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Mol Biol Evol. 2016 Jun;33(6):1381-95. doi: 10.1093/molbev/msw036. Epub 2016 Feb 15.

R2d2 Drives Selfish Sweeps in the House Mouse.

Author information

1
Department of Genetics, The University of North Carolina at Chapel Hill Lineberger Comprehensive Cancer Center, The University of North Carolina at Chapel Hill Carolina Center for Genome Science, The University of North Carolina at Chapel Hill fernando@med.unc.edu.
2
Department of Genetics, The University of North Carolina at Chapel Hill Lineberger Comprehensive Cancer Center, The University of North Carolina at Chapel Hill Carolina Center for Genome Science, The University of North Carolina at Chapel Hill.
3
Institut des Sciences de l'Evolution, Université De Montpellier, CNRS, IRD, EPHE, Montpellier, France.
4
The Jackson Laboratory, Bar Harbor, ME.
5
Island Conservation, Puerto Ayora, Galápagos Island, Ecuador School of Geography, Planning & Environmental Management, The University of Queensland, St Lucia, QLD, Australia.
6
Department of Biology and Biotechnologies "Charles Darwin", University of Rome "La Sapienza", Rome, Italy.
7
Department of Molecular Biology and Human Genetics, Tzu Chi University, Hualien City, Taiwan.
8
Department of Environmental Studies, Elon University.
9
Department of Genetics, The University of North Carolina at Chapel Hill.
10
Department of Evolutionary Genetics, Leibniz-Institute for Zoo and Wildlife Research, Berlin, Germany.
11
National Toxicology Program, National Institute of Environmental Sciences, NIH, Research Triangle Park, NC.
12
Department of Animal Biology & CESAM - Centre for Environmental and Marine Studies, Faculty of Sciences, University of Lisbon, Lisboa, Portugal.
13
Department of Biology, University of California Riverside.
14
Section of Animal Biology, Department of Biology, University of Patras, Patras, Greece.
15
Instituto de Biología Subtropical, CONICET - Universidad Nacional de Misiones, Posadas, Misiones, Argentina.
16
Institute of Evolutionary Biology and Environmental Studies, University of Zurich, Zurich, Switzerland.
17
Department of Biology, Faculty of Arts and Sciences, University of Ondokuz Mayis, Samsun, Turkey.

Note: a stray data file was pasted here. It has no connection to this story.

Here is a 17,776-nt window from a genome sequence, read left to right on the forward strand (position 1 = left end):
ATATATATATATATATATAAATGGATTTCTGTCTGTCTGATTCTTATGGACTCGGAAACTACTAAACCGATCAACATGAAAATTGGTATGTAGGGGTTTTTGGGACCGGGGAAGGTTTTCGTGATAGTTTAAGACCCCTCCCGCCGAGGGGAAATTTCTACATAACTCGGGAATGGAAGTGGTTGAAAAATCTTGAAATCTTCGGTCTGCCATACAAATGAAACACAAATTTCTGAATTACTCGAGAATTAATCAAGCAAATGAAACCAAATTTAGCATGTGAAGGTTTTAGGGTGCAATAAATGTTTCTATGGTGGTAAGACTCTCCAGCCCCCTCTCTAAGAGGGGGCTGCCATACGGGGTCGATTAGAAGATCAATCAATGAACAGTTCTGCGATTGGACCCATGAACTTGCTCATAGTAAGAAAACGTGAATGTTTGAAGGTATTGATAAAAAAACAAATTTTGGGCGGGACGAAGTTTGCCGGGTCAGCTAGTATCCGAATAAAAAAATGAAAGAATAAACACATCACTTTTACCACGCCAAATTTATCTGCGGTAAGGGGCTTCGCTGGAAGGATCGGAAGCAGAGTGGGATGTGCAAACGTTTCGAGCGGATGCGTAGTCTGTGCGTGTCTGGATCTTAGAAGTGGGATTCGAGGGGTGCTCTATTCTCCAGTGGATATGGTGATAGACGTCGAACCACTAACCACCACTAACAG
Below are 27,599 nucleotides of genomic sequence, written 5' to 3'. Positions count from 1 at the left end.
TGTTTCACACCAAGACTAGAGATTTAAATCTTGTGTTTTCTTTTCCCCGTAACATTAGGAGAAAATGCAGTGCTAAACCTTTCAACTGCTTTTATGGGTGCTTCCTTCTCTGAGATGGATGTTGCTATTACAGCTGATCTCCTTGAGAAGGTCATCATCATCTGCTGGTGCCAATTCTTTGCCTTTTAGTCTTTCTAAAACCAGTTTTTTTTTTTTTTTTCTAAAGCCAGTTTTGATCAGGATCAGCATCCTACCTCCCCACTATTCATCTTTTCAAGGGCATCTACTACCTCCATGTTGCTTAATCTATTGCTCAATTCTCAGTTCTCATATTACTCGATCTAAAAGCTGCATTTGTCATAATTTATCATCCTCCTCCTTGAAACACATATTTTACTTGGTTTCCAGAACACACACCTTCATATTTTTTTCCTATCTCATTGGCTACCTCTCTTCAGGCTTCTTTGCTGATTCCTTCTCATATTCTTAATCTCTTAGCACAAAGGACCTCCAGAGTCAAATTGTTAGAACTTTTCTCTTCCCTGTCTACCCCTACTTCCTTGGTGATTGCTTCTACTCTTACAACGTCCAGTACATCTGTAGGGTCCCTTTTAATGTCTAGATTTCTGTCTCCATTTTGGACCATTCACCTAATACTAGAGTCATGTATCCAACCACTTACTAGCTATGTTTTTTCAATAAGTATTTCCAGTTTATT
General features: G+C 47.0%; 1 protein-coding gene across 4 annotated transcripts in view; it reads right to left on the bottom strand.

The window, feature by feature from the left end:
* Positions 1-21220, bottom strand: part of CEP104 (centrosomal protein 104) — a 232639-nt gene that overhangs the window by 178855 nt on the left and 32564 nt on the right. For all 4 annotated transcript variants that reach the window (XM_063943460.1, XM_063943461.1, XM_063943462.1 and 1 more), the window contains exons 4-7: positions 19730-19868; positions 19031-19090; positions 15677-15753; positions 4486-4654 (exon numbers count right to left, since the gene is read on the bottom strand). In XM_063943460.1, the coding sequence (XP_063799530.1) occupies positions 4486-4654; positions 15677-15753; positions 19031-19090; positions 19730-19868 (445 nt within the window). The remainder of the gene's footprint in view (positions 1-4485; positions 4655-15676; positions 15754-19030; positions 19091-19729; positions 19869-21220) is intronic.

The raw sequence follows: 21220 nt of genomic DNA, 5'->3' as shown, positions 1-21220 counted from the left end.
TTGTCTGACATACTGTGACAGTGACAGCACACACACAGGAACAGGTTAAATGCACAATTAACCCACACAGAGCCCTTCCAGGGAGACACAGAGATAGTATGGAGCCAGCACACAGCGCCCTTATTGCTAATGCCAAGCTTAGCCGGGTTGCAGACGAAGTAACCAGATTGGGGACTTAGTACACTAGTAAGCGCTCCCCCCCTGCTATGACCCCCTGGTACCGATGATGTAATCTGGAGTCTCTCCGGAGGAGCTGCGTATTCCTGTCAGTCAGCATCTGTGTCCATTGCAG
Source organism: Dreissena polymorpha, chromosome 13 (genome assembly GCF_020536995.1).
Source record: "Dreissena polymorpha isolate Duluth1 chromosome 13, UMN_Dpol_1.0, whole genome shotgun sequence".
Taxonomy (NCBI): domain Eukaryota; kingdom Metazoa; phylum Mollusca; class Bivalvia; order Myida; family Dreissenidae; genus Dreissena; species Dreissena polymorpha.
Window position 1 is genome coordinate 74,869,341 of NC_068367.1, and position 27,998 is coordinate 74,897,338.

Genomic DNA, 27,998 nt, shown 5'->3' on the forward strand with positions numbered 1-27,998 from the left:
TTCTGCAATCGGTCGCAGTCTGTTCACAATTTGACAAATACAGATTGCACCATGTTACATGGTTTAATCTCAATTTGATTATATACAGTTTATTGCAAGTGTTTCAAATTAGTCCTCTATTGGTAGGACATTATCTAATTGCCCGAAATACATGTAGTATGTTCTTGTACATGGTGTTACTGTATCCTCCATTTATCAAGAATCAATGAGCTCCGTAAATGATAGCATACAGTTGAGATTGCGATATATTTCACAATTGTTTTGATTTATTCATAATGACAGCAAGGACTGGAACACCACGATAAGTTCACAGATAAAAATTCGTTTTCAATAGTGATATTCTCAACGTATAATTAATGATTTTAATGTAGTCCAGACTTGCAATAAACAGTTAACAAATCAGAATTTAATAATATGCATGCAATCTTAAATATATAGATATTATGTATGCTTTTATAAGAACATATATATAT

18
Laboratory of Behavioral and Genomic Neuroscience, National Institute on Alcohol Abuse and Alcoholism, NIH, Bethesda, MD.
19
Department of Biodiversity and Molecular Ecology, Research and Innovation Centre, Fondazione Edmund Mach, San Michele All'adige, TN, Italy.
20
Department of Natural Sciences, National Museums Scotland, Edinburgh, United Kingdom.
21
Department of Computer Science, The University of North Carolina at Chapel Hill.
22
Island Conservation, Santa Cruz, CA.
23
Faculty of Biology, Universitat de Barcelona, Barcelona, Spain.
24
Immunology Section, Liver Diseases Branch, National Institute of Diabetes and Digestive and Kidney Diseases, NIH, Bethesda, MD.
25
Department of Ecology and Evolutionary Biology, Cornell University, Ithaca, NY.
26
Research Center, Faculty of Medicine, Ramathibodi Hospital, Mahidol University, Bangkok, Thailand.
27
Department of Veterinary Pathobiology, Texas A&M University, College Station Department of Molecular and Cellular Medicine, Texas A&M University, College Station.
28
Departament de Biologia Animal, de Biologia Vegetal y de Ecologia, Facultat de Biociències, Universitat Autònoma de Barcelona, Barcelona, Spain.
29
Jackson Laboratory for Genomic Medicine, Farmington, CT.
30
Department of Genetics, The University of North Carolina at Chapel Hill Carolina Center for Genome Science, The University of North Carolina at Chapel Hill.

Abstract

A selective sweep is the result of strong positive selection driving newly occurring or standing genetic variants to fixation, and can dramatically alter the pattern and distribution of allelic diversity in a population. Population-level sequencing data have enabled discoveries of selective sweeps associated with genes involved in recent adaptations in many species. In contrast, much debate but little evidence addresses whether "selfish" genes are capable of fixation-thereby leaving signatures identical to classical selective sweeps-despite being neutral or deleterious to organismal fitness. We previously described R2d2, a large copy-number variant that causes nonrandom segregation of mouse Chromosome 2 in females due to meiotic drive. Here we show population-genetic data consistent with a selfish sweep driven by alleles of R2d2 with high copy number (R2d2(HC)) in natural populations. We replicate this finding in multiple closed breeding populations from six outbred backgrounds segregating for R2d2 alleles. We find that R2d2(HC) rapidly increases in frequency, and in most cases becomes fixed in significantly fewer generations than can be explained by genetic drift. R2d2(HC) is also associated with significantly reduced litter sizes in heterozygous mothers, making it a true selfish allele. Our data provide direct evidence of populations actively undergoing selfish sweeps, and demonstrate that meiotic drive can rapidly alter the genomic landscape in favor of mutations with neutral or even negative effects on overall Darwinian fitness. Further study will reveal the incidence of selfish sweeps, and will elucidate the relative contributions of selfish genes, adaptation and genetic drift to evolution.

KEYWORDS:

House Mouse.; Meiotic Drive; R2d2; Selective Sweep; Selfish Genes

PMID:
26882987
PMCID:
PMC4868115
DOI:
10.1093/molbev/msw036
[Indexed for MEDLINE]
Free PMC Article

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